SUMMARY: October is Financial Planning month! While planning your finances can help you buy your first home or save for retirement, it can also help you work toward your personal goals. Here's how:
Many self-improvement goals focus on stability and personal growth — and financial goals are often no different. From buying your first home to saving for retirement, planning your finances can also help you work toward your personal goals. Learn more about why self-improvement is so important and how good financial planning will complement the goals you’ve set.
Self-improvement is never one-size-fits-all. This means that no matter how happy you are with your current life, there can always be room for improvement. And by making small, incremental changes, over time, you can shift your lifestyle and your state of mind.
Self-improvement can take many different forms. For some, it may mean replacing bad habits with better ones. For others, it can involve striving toward a tangible goal, like learning a second language or hiking the Appalachian Trail. By having something to consistently work towards, you’ll be focused on solutions, not mired in the problems of the past.
How Financial Planning Can Help
Self-improvement goals tend to focus on personal or vocational habits, from waking up earlier to joining a trade association and attending networking events. But some goals—like buying a home, finding your dream job, or paying for that vacation you’ve always wanted to take—can also implicate financial planning principles. By tracking your money more carefully and prioritizing your goals, you’ll be well-equipped to tackle whatever life can throw at you.
- Set up a spending plan. For many, “budget” implies the same restrictive connotations as “diet.” But in reality, a budget is no more than a spending plan, helping you decide how much money to set aside toward certain expenses and savings goals.
- List your priorities. If you’re eager to buy a home, setting this as a tangible goal (including savings benchmarks you want to reach) can give you the willpower you need to say no to budget-draining purchases.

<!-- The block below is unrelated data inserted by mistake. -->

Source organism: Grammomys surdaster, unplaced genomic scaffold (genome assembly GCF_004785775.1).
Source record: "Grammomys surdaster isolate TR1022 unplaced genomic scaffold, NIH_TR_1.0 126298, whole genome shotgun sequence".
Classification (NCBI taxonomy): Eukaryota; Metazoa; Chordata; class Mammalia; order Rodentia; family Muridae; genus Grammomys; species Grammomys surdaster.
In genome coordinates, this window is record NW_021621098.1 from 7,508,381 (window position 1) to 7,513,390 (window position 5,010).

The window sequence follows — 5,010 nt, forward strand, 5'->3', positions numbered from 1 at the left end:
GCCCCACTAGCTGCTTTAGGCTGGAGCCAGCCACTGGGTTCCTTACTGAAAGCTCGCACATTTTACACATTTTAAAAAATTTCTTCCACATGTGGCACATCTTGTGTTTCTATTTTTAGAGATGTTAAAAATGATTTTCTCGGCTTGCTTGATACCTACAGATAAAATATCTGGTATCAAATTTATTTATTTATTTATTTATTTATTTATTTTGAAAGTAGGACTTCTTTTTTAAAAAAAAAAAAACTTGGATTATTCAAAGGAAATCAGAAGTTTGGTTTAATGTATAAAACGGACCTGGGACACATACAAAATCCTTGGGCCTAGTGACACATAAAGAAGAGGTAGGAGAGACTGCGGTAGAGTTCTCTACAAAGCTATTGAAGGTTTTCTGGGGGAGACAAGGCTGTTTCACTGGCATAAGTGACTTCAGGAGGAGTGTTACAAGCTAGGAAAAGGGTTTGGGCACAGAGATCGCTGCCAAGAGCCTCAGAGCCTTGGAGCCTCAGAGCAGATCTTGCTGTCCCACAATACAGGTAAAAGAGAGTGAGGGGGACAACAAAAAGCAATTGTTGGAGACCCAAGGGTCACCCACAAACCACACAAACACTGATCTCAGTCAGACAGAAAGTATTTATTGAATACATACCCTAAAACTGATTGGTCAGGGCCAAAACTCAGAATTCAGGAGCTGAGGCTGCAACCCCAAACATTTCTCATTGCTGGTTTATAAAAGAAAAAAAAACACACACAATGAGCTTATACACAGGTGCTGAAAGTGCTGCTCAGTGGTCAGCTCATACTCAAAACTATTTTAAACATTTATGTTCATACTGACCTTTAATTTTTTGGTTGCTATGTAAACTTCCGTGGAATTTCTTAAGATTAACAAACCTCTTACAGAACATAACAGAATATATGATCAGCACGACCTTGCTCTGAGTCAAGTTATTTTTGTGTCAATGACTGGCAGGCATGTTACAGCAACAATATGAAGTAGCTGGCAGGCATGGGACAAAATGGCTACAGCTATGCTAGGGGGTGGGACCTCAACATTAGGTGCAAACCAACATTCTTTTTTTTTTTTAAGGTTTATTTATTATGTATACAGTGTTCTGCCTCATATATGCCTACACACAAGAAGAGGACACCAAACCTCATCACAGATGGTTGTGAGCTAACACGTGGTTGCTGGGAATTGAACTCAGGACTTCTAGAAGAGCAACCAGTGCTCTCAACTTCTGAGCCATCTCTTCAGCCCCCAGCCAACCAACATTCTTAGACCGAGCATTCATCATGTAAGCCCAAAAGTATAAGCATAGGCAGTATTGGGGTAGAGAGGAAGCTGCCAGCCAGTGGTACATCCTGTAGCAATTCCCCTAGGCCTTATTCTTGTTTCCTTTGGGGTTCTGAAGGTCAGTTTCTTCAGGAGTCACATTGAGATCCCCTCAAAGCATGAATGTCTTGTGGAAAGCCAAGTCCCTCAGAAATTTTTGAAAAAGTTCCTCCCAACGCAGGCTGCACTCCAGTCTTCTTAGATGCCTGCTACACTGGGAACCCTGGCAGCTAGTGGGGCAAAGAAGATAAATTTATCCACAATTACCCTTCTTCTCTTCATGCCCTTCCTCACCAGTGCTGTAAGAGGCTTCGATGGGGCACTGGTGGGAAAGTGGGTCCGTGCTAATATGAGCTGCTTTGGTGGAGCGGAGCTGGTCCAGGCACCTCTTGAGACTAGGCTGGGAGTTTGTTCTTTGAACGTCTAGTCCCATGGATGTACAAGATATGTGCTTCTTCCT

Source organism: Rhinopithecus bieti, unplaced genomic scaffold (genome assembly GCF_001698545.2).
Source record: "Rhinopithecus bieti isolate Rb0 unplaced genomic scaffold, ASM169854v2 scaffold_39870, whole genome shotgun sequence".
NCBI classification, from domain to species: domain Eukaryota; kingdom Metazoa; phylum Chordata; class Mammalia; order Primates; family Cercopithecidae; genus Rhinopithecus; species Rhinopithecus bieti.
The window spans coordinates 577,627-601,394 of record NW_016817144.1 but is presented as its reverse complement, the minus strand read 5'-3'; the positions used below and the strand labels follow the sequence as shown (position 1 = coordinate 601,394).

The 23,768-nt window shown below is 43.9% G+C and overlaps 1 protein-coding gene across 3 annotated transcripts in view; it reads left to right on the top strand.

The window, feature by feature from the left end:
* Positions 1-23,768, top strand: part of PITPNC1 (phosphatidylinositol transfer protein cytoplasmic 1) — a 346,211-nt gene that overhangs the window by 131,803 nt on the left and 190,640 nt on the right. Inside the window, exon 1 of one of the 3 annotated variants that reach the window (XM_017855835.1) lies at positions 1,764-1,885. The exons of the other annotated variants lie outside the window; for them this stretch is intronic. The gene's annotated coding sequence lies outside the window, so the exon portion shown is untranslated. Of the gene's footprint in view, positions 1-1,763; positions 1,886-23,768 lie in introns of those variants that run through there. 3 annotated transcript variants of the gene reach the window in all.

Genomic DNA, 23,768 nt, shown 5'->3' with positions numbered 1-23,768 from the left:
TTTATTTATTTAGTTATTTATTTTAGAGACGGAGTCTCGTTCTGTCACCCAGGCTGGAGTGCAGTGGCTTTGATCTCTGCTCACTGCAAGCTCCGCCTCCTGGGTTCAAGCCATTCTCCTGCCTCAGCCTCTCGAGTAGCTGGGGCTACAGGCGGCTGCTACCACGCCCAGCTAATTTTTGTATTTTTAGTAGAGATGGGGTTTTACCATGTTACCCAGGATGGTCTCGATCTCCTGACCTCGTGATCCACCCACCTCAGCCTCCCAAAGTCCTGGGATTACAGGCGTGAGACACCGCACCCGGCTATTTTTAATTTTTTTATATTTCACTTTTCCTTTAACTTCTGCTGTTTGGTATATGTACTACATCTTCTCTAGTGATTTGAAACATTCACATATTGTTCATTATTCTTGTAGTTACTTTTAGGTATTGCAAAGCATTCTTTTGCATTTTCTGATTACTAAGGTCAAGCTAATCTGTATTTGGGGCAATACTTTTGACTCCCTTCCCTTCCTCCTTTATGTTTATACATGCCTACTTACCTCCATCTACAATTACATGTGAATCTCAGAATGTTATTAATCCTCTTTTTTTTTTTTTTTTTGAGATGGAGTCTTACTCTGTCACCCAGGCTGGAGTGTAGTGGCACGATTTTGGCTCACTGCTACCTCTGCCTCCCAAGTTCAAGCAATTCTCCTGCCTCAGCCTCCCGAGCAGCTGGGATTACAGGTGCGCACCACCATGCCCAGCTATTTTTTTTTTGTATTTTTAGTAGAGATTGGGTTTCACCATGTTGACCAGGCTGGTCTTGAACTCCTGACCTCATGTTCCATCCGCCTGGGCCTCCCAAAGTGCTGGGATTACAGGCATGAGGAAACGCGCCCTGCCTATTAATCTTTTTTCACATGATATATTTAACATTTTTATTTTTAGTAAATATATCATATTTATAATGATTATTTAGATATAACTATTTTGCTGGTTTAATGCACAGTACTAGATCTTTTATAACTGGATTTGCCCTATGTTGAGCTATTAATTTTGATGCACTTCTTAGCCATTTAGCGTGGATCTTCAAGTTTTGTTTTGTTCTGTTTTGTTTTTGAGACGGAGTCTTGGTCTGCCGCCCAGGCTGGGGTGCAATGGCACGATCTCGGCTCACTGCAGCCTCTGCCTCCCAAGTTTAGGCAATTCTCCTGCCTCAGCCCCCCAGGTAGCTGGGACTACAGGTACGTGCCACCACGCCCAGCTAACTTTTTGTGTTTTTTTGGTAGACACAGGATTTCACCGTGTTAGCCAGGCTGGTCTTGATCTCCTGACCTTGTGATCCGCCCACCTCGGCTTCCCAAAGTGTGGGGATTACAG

- Visualize success. When you’re working toward a financial goal, it can be tough to see the big picture. Whether you create a vision board or simply spend a few minutes a day imagining what you’ll do once you reach your goal, seeing this success in your mind can boost your drive to succeed.
- Find others with similar goals. Talking about money is still taboo in many groups. But by finding friends with similar financial or personal goals, you’ll gain a built-in cheering section while also cheering others forging their own paths.
Above all, remember that moderation is the key. Worthwhile changes don’t happen overnight, but by making many small shifts, you can begin to grow into the person you’ve always wanted to be.
The opinions voiced in this material are for general information only and are not intended to provide specific advice or recommendations for any individual. To determine which investment(s) may be appropriate for you, consult your financial professional prior to investing. All performance referenced is historical and is no guarantee of future results. All indices are unmanaged and cannot be invested into directly.
The information provided is not intended to be a substitute for specific individualized tax planning or legal advice. We suggest that you consult with a qualified tax or legal advisor.
LPL Financial Representatives offer access to Trust Services through The Private Trust Company N.A., an affiliate of LPL Financial.
Content Provider: WriterAccess 1-05034978